• Elena Fuchs, assistant professor of mathematics in the College of Liberal Arts and Sciences

  • Alexei Tchistyi, associate professor of finance, College of Business

Chamber music series to blend visual arts, music at Krannert Art Museum

Works by Mozart and Mendelssohn as well as arrangements by jazz pianist Chick Corea and Stephen Sondheim will be performed this fall as part of a new chamber music series at Krannert Art Museum.

Research »

Trails, pickleball popular with Illinois fitness enthusiasts, survey says

Illinoisans want more trails, interest in pickleball is on the upswing, and some communities are pulling the plugs on their aging swimming pools, according to a recent survey of the organizations and municipalities that operate public recreation facilities in Illinois.

Study: Talking while driving safest with someone who can see what you see

A new study offers fresh insights into how talking on a cellphone or to a passenger while driving affects one’s performance behind the wheel. The study used a driving simulator and videophone to assess how a driver’s conversation partner influences safety on the road.

Study: Big-headed ants grow bigger when faced with fierce competitors

The big-headed ant (Pheidole megacephala) is considered one of the world’s worst invasive ant species. As the name implies, its colonies include soldier ants with disproportionately large heads. Their giant, muscle-bound noggins power their biting parts, the mandibles, which they use to attack other ants and cut up prey. In a new study, researchers report that big-headed ant colonies produce larger soldiers when they encounter other ants that know how to fight back.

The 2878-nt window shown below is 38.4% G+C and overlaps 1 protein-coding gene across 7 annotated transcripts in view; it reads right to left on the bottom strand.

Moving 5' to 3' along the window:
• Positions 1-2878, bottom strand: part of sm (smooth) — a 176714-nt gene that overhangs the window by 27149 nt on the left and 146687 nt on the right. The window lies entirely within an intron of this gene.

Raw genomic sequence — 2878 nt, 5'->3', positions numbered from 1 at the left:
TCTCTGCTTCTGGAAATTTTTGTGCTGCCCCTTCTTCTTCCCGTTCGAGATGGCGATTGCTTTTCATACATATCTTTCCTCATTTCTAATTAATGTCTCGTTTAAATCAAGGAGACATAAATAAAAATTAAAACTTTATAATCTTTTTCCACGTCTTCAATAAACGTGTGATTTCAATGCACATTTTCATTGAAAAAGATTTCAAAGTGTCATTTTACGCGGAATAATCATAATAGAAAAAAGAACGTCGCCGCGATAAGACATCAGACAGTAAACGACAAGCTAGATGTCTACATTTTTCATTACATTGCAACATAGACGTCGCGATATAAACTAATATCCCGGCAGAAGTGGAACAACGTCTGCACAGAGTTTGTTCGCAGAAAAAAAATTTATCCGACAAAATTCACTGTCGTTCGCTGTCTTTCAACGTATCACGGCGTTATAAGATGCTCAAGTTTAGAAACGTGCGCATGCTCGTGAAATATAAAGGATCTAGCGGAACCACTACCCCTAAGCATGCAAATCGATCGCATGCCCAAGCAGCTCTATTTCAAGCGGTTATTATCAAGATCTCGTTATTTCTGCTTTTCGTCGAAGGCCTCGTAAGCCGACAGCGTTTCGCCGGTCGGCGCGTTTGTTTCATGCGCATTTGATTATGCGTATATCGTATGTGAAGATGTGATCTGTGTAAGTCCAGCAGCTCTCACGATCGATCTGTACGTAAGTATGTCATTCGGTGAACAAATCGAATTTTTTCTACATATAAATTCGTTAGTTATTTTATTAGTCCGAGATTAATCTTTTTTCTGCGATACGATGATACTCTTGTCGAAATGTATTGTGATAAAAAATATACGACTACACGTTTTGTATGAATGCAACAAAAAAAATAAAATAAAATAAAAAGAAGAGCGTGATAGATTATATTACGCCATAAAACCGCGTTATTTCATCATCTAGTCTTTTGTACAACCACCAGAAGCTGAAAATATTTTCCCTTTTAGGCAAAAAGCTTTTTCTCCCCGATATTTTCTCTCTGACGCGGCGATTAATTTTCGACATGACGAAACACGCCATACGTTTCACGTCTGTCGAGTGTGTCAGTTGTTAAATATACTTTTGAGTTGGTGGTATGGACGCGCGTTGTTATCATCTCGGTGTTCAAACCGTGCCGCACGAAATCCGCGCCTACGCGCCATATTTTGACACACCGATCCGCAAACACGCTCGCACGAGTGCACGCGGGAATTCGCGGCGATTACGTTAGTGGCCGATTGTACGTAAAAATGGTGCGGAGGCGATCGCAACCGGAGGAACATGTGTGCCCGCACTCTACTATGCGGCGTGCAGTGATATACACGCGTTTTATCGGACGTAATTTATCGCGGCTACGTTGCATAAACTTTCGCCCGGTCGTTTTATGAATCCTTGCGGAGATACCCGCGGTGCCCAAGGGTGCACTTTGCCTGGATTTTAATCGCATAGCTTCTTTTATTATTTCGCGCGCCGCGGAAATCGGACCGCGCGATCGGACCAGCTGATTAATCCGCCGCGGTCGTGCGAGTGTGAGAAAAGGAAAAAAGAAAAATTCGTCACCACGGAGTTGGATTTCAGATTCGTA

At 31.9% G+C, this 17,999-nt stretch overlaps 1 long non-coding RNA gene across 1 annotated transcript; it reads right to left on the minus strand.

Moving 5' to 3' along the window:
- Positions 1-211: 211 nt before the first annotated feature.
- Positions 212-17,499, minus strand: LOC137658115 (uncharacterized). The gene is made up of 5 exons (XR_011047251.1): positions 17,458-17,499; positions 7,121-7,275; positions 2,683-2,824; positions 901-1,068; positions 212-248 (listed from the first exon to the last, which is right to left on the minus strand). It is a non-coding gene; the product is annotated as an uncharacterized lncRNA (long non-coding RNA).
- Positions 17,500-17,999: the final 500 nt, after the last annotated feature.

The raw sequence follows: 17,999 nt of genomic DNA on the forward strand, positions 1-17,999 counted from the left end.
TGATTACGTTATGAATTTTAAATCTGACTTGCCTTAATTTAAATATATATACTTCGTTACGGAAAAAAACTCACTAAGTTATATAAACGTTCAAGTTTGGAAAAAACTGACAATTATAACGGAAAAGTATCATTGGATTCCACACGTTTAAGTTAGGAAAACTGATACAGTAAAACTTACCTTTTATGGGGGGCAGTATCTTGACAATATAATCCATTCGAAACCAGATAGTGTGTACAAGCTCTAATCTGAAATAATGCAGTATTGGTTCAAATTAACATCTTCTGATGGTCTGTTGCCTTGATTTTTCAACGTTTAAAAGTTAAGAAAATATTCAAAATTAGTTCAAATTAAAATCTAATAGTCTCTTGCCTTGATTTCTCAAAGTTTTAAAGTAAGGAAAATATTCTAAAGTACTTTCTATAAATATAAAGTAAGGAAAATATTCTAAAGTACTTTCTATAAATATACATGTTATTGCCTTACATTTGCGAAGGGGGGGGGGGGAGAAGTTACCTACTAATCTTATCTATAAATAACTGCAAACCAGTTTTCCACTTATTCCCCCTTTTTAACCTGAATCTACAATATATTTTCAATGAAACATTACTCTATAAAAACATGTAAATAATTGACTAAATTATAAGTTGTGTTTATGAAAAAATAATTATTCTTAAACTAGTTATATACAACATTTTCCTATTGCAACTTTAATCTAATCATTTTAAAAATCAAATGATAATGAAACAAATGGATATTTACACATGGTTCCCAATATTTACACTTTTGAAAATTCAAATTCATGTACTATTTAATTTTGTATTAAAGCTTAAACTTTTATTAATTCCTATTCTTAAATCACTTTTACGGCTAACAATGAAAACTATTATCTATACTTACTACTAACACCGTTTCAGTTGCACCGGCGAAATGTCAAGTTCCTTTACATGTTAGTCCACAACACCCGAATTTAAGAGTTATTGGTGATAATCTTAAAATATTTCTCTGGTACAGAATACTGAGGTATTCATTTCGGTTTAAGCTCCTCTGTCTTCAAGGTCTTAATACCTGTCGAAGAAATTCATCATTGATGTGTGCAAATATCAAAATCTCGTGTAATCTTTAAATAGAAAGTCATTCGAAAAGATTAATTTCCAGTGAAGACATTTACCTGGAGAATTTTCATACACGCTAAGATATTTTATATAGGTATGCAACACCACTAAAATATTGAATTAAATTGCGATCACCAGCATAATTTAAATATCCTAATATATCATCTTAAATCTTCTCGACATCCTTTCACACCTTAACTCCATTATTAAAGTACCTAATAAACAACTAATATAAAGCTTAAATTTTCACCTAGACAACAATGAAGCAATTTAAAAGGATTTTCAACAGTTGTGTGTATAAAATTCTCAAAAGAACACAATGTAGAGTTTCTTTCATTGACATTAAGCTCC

Bioenergy crops could store more carbon in soil

In addition to providing renewable energy, grass crops like switchgrass and miscanthus could store some of the carbon they pull from the atmosphere in the soil, according to a new study by U. of I. researchers.

Labor expert: Hospitals at risk of no-show health care workers during Ebola outbreak

Hospitals and other health care agencies are at risk of doctors, nurses, janitors and other essential workers walking off the job during an infectious disease outbreak, says a University of Illinois expert in labor relations.

Charged graphene gives DNA a stage to perform molecular gymnastics

When Illinois researchers set out to investigate a method to control how DNA moves through a tiny sequencing device, they did not know they were about to witness a display of molecular gymnastics.

Educator using animated cartoons to reshape geometry instruction

In a unique research project funded by the National Science Foundation, education professor Gloriana González at the University of Illinois is developing animated cartoons to help geometry instructors become better teachers.


Entomology professor May Berenbaum awarded National Medal of Science

University of Illinois professor of entomology May Berenbaum has been awarded the National Medal of Science, the nation's highest honor for achievement and leadership in advancing the fields of science and technology, according to an announcement from the White House Press Office.



In a dramatic break from both his predecessor and the other three major professional sports leagues in the U.S., NBA commissioner Adam Silver last month said legal gambling on professional sports is “inevitable.” Kindt spoke with News Bureau business and law editor Phil Ciciora about the present and future of gambling on professional sports.